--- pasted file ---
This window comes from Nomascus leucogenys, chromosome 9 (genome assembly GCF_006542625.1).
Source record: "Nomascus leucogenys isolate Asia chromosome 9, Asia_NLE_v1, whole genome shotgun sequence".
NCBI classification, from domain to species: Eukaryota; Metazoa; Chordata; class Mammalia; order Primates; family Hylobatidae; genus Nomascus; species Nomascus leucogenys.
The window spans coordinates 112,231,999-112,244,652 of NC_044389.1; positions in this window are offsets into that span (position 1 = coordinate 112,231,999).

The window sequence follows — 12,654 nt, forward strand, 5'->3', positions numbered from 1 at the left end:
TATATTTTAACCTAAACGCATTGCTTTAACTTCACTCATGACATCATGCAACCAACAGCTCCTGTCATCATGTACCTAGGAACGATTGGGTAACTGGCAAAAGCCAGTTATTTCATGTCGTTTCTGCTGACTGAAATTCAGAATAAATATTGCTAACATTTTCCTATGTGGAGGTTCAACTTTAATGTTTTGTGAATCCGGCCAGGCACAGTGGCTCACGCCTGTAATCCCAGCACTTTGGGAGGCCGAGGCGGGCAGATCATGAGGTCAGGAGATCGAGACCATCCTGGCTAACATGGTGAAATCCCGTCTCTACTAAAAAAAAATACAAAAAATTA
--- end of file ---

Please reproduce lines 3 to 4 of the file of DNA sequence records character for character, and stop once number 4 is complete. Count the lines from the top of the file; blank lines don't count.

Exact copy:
NCBI classification, from domain to species: Eukaryota; Metazoa; Chordata; class Mammalia; order Primates; family Hylobatidae; genus Nomascus; species Nomascus leucogenys.
The window spans coordinates 112,231,999-112,244,652 of NC_044389.1; positions in this window are offsets into that span (position 1 = coordinate 112,231,999).